Highlights from TEDMED 2013
TEDMED 2013 in Washington DC was an unforgettable experience. The Rock Health team joined 1,800 thought leaders from across the country to hear brilliant short talks, experience imaginative art performances, and connect with others seeking to change healthcare.
Here are some of our favorites:
1) Jonathan Bush, CEO of athenahealth, passionately pushed entrepreneurs and established players to open the market so everyone can be more successful in improving care and lowering costs. He believes that innovation will come from outside of the system. Bush’s diagnosis? URQS—upper right quadrant syndrome—”trapped profit motives.” Bush offered a potential solution: moving care delivery to those outside the traditional model. This was a must watch for entrepreneurs.
2) Mayor Mick Cornett put Oklahoma City on a diet after it was named one of the most obese cities in the United States. He built a successful marketing campaign around a simple site—This City is Going on A Diet—which sparked conversations in homes and the larger community. He endorsed a redesign of the city’s infrastructure for people rather than cars. They added a central park, widened sidewalks, and introduced a public transit system.
3) The HIVE was abuzz, with everything from entrepreneurs demoing, deep discussions around the 20 Great Challenges, and physicians performing mobile physicals using phones and mobile health monitors like Cellscope’s otoscope, the Withings blood pressure sensor, and AliveCor’s iPhone EKG. Rock Health companies were well-represented in the HIVE with Achievemint, Beyond Lucid Technologies, Docphin, NeuroTrack, Neumitra, OmadaHealth, and Wellframe.
5) Laura Deming shared her story of working on a nematodes experiment with Corey Goodman in which one genetic mutation increased the life span and health of the nematode dramatically. Ever since she has been obsessed with curing aging. After beginning work with nematodes at 12, she matriculated at MIT at 14, and now at age 19 is a partner at The Longevity Fund.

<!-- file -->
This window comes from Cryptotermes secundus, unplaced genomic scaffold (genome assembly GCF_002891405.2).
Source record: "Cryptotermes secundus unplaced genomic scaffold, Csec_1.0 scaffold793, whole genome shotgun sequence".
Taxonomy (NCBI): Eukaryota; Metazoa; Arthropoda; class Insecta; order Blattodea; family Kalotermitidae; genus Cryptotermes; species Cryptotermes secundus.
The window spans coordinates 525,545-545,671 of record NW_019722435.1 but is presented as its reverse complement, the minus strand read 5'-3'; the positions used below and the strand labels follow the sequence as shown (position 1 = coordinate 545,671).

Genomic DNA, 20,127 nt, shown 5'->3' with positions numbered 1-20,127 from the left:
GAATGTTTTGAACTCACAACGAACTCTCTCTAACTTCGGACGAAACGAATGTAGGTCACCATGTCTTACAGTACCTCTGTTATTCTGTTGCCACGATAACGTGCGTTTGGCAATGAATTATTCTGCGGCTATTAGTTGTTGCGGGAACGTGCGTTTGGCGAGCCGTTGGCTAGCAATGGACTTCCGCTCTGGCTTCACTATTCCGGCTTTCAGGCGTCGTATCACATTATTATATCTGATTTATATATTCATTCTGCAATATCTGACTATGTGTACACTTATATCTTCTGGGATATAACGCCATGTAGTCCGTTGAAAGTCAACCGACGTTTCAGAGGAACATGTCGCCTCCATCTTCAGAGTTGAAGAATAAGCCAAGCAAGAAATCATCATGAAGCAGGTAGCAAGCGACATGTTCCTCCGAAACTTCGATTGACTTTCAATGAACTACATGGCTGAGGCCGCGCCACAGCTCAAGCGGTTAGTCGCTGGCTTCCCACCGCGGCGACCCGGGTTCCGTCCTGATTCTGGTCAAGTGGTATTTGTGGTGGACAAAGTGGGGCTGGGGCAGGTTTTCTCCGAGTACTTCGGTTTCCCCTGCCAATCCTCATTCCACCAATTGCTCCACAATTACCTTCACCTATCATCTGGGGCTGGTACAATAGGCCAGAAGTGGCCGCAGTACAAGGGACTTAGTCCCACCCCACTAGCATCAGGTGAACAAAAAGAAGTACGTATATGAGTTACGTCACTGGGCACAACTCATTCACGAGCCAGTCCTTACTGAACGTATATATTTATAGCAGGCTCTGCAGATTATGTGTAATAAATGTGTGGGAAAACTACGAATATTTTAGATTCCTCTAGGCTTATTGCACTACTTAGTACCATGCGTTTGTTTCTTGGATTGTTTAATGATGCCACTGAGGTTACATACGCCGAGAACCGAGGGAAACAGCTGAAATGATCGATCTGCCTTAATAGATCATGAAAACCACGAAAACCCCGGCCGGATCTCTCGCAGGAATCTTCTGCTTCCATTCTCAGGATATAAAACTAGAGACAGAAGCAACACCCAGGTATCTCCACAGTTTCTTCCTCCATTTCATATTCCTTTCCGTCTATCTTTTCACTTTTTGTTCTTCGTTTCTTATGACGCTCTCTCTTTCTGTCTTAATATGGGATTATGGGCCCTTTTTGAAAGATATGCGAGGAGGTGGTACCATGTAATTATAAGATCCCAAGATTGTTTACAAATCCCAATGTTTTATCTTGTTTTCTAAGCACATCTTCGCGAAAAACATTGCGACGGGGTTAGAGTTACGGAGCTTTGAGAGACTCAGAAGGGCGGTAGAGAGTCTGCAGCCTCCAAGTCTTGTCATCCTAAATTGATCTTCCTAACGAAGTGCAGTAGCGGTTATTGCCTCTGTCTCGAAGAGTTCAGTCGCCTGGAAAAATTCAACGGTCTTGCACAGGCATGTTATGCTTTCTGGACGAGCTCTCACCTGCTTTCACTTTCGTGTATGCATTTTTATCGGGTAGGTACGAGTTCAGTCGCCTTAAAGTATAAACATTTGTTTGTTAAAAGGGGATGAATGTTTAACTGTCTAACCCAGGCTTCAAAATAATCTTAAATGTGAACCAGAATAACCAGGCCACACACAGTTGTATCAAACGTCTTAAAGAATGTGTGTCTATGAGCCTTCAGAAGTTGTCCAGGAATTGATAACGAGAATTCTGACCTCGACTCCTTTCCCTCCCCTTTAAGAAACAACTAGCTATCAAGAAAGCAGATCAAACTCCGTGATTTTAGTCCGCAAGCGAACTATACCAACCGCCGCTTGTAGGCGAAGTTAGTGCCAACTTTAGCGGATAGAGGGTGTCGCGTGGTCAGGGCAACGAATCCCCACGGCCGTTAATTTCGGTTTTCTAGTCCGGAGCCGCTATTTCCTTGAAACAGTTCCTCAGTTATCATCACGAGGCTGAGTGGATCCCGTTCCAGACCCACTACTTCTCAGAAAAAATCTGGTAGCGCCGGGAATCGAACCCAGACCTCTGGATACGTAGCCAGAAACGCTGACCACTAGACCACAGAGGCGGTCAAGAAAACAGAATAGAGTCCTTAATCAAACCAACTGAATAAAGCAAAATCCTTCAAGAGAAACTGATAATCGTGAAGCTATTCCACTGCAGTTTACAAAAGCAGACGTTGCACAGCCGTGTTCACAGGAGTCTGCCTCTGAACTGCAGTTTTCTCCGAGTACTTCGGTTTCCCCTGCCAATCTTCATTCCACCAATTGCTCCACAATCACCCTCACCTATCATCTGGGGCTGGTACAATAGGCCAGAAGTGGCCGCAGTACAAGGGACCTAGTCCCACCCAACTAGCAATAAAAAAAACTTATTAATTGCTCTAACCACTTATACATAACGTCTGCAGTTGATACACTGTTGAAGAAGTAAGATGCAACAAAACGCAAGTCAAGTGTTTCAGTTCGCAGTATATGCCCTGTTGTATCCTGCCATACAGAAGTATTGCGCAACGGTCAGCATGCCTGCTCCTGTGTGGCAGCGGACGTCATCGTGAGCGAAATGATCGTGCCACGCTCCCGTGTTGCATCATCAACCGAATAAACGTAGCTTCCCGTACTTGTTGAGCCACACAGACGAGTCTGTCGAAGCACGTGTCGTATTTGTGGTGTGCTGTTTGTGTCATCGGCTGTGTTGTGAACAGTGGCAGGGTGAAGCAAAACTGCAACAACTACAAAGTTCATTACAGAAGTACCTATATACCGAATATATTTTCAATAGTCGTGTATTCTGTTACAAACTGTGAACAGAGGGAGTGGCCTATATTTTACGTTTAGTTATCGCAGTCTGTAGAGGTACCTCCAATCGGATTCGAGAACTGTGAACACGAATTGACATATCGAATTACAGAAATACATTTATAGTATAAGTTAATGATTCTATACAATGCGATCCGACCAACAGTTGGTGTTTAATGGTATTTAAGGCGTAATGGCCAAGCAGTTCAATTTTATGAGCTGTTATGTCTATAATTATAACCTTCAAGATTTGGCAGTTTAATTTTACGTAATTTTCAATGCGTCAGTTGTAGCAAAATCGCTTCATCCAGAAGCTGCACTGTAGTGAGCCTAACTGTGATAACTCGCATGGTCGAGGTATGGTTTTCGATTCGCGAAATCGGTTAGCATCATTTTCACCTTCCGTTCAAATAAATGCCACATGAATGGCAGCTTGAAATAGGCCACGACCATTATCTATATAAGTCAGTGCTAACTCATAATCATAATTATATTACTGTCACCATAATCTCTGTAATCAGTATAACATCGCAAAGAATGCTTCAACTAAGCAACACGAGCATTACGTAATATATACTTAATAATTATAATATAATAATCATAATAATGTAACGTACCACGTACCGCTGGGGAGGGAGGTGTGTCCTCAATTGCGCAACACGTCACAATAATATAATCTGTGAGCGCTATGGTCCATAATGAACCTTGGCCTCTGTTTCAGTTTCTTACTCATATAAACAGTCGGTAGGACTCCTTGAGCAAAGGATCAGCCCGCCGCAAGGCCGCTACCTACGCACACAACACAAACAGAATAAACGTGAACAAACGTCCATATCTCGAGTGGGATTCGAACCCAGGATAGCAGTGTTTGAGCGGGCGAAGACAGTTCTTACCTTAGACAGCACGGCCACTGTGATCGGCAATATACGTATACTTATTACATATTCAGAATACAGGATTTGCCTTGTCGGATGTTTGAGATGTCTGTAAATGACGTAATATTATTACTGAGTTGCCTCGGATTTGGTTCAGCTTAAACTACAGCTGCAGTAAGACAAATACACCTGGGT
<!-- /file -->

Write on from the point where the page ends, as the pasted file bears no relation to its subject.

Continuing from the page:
6) Freewheeler, Sue Austin, is an artist that provoked the audience to open their thinking of what is possible with her underwater wheel chair. Take a look at her underwater wheel chair here.
7) Susan Desmond-Hellmann, Chancellor of UCSF, called for patient partnerships and engagement to help our overworked care providers in this system. She indicated that we expect too much of our doctors — “50% of all doctors show at least one symptom of burnout, ” she said. She is calling for partnerships between patients and physicians to help drive the healthcare revolution.
8) Gary Slutkin, an epidemiologist, shared the origin of the incredible program, Cure Violence. After spending over a decade in Africa and Asia at the World Health Organization, he noticed that violence patterns were very similar to an infectious disease epidemic — incidence was clustered by location and it came in waves. Slutkin uses the principals of epidemiology in violence intervention programs–he applied his experience to develop the Cure program, a network of violence intervention workers in inner cities. In their first year in W. Garrdield Center they were able to decrease violence rates by 67% with their interventions.
9) Roni Zeiger, M.D. the former Chief Health Strategist at Google, and Gilles Frydman launched Smart Patients. Smart Patients is an online community where cancer patients and caregivers learn from each other about treatment options, clinical trials, the latest science, and how it all fits into the context of their experience.
10) For all the data geeks in the audience, Christopher Murray demoed his web application that enables you to play with a billion data points on health outcomes from every country in the world, drilling down to the county-level in the US. These data points can be transformed into a range of interesting visualizations. Make sure you set aside at least an hour to play this one.
11) Andrew Solomon writes about politics, culture, and psychology, and recently published “Far From the Tree: Parents, Children, and the Search for Identity.” His talk on how an illness can become an identity moved the entire audience to give what was one of the longer standing ovations of the entire conference.
Stay tuned for the release of the videos from TEDMED.